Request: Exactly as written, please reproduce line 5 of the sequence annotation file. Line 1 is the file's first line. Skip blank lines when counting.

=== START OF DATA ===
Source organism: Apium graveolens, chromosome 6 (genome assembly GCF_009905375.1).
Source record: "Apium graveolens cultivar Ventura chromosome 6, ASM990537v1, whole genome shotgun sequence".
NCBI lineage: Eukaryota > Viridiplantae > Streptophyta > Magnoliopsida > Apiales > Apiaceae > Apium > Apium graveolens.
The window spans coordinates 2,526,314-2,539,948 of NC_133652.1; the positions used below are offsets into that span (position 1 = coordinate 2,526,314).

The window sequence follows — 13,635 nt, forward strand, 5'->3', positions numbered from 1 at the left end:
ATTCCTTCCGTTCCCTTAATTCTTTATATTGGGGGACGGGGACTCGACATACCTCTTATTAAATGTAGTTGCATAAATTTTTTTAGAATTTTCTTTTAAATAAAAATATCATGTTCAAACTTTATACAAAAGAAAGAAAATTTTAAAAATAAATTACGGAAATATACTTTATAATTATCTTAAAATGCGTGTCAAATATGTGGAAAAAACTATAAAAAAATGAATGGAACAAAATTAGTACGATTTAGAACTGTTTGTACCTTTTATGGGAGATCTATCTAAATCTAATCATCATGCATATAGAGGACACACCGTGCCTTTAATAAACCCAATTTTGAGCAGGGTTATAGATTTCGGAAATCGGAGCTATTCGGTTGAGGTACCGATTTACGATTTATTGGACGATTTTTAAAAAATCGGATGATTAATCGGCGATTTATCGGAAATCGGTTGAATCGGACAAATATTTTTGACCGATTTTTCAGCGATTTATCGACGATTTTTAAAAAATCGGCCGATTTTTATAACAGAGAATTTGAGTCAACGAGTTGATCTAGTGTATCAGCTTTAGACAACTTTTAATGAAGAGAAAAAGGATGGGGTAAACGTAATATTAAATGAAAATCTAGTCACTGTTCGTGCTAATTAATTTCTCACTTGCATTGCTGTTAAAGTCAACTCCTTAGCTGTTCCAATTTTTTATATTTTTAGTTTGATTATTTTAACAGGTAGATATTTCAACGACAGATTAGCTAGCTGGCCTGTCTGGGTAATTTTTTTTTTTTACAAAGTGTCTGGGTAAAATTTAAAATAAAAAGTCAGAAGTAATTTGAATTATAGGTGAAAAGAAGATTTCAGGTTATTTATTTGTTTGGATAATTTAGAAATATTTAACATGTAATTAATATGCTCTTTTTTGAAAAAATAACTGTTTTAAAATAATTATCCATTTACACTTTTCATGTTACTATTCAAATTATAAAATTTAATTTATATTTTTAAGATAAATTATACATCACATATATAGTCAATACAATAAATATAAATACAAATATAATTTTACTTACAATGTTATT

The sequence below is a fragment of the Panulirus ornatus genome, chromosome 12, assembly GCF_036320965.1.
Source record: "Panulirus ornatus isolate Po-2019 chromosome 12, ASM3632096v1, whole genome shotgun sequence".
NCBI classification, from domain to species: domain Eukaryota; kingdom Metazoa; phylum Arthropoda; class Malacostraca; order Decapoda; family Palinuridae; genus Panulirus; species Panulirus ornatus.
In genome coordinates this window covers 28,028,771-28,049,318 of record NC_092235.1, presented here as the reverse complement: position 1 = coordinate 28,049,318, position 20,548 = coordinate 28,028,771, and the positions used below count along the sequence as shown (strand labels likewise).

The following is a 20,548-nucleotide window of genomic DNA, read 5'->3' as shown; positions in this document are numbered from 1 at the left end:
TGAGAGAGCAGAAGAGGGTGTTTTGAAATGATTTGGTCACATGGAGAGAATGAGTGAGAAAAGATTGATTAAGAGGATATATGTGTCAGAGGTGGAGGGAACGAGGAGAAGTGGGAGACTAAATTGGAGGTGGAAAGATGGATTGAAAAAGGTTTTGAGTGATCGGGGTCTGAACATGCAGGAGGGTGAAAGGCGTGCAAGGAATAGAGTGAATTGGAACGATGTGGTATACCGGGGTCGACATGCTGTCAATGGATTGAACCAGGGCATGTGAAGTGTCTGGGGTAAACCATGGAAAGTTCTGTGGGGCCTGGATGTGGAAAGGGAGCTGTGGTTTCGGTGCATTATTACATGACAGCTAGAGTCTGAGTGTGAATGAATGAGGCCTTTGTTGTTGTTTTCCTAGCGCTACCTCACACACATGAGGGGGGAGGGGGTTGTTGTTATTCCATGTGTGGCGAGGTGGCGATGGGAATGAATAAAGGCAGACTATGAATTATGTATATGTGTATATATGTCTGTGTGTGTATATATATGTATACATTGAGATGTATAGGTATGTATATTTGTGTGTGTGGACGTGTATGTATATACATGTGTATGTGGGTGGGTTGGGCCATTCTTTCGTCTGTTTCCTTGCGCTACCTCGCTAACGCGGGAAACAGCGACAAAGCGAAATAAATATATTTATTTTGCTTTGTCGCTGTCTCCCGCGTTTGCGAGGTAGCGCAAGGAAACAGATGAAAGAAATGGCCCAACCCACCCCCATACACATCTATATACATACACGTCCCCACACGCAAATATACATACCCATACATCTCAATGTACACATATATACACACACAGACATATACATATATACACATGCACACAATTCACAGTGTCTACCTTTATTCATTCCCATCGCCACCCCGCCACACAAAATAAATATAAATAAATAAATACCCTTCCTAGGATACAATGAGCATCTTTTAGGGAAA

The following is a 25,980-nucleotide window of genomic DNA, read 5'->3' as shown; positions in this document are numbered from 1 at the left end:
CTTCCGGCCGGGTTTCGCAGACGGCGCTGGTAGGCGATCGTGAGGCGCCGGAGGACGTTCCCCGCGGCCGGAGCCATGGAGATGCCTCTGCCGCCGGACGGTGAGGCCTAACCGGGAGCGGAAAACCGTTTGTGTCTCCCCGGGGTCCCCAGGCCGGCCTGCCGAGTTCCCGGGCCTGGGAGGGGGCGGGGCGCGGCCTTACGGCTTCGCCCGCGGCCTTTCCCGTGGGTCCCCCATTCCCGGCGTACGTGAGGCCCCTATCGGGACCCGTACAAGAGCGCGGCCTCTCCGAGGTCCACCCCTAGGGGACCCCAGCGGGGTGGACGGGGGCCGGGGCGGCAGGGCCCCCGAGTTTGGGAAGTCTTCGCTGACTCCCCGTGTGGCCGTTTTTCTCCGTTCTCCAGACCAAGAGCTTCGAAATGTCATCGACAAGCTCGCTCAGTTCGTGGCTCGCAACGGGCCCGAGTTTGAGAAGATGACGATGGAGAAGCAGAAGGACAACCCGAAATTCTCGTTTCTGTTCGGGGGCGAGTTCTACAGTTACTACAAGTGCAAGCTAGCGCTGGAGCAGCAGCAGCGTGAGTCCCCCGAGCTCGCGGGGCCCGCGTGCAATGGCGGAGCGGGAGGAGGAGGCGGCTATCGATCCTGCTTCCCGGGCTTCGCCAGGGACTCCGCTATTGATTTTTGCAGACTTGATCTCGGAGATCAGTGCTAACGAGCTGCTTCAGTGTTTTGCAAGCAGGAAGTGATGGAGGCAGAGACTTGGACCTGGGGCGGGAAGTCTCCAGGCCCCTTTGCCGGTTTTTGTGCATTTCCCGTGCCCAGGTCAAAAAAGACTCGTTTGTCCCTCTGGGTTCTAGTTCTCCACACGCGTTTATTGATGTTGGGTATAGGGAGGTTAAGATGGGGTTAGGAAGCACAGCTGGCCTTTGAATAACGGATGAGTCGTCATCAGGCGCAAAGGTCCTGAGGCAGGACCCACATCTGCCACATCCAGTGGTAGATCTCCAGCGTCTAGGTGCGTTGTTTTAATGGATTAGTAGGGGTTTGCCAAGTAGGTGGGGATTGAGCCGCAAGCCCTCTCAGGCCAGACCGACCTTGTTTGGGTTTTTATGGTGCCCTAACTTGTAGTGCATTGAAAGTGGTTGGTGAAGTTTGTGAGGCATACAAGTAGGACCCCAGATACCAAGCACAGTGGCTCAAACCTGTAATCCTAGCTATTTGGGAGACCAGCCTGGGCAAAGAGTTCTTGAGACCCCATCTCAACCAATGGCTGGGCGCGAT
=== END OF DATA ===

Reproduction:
The window sequence follows — 13,635 nt, forward strand, 5'->3', positions numbered from 1 at the left end: